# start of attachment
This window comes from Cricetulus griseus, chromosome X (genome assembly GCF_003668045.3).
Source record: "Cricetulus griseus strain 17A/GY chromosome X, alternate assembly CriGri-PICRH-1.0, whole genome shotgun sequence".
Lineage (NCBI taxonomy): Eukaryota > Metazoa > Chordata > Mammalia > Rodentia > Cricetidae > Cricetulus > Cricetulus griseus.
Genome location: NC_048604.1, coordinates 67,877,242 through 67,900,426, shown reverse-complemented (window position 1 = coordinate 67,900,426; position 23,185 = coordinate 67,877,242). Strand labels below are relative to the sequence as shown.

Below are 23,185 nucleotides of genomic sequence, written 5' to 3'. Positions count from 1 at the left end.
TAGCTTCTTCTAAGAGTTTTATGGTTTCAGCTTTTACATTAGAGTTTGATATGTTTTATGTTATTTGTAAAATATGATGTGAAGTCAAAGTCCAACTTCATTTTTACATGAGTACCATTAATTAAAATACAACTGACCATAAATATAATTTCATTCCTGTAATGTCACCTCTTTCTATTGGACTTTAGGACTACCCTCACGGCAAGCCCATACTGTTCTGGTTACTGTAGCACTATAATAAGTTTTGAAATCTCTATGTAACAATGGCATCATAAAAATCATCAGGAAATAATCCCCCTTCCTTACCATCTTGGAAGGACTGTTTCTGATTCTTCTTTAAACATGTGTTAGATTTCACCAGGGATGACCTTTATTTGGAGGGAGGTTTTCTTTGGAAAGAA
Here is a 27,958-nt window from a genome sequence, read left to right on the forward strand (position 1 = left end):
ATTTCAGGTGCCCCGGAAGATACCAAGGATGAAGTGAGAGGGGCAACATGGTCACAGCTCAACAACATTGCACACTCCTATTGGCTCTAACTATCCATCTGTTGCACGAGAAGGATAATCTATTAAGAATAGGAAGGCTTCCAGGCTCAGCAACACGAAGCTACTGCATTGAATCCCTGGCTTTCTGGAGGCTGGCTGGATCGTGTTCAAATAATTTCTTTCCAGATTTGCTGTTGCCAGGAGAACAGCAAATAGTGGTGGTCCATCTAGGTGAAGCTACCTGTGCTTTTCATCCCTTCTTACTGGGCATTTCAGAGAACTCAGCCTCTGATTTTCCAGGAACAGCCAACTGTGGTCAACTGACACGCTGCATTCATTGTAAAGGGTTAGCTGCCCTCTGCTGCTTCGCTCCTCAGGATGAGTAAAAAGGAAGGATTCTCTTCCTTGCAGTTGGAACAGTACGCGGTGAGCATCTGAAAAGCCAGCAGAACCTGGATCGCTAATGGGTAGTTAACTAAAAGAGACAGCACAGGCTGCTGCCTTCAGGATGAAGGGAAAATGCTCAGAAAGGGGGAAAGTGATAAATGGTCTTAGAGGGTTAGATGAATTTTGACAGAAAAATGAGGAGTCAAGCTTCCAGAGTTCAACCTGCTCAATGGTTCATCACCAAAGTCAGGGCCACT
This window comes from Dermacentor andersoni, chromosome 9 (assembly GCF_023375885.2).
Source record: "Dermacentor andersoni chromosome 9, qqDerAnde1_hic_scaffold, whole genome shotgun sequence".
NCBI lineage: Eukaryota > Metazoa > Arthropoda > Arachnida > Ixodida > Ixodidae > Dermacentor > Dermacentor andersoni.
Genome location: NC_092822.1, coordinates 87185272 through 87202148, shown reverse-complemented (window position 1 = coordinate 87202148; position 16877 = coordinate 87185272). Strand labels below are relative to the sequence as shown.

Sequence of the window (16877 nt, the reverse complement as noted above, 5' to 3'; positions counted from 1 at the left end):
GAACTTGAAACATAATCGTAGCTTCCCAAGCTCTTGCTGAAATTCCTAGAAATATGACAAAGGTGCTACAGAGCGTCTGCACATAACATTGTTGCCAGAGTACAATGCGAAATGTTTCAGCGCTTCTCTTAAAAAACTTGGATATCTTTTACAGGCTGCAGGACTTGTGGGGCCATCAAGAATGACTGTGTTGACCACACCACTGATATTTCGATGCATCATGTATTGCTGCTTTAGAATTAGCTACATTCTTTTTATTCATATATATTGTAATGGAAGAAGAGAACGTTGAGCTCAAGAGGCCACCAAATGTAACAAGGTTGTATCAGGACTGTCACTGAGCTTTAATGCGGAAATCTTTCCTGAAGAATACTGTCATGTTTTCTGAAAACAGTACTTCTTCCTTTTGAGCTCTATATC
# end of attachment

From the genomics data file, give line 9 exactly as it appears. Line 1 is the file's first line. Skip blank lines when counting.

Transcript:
This window comes from Dermacentor andersoni, chromosome 9 (assembly GCF_023375885.2).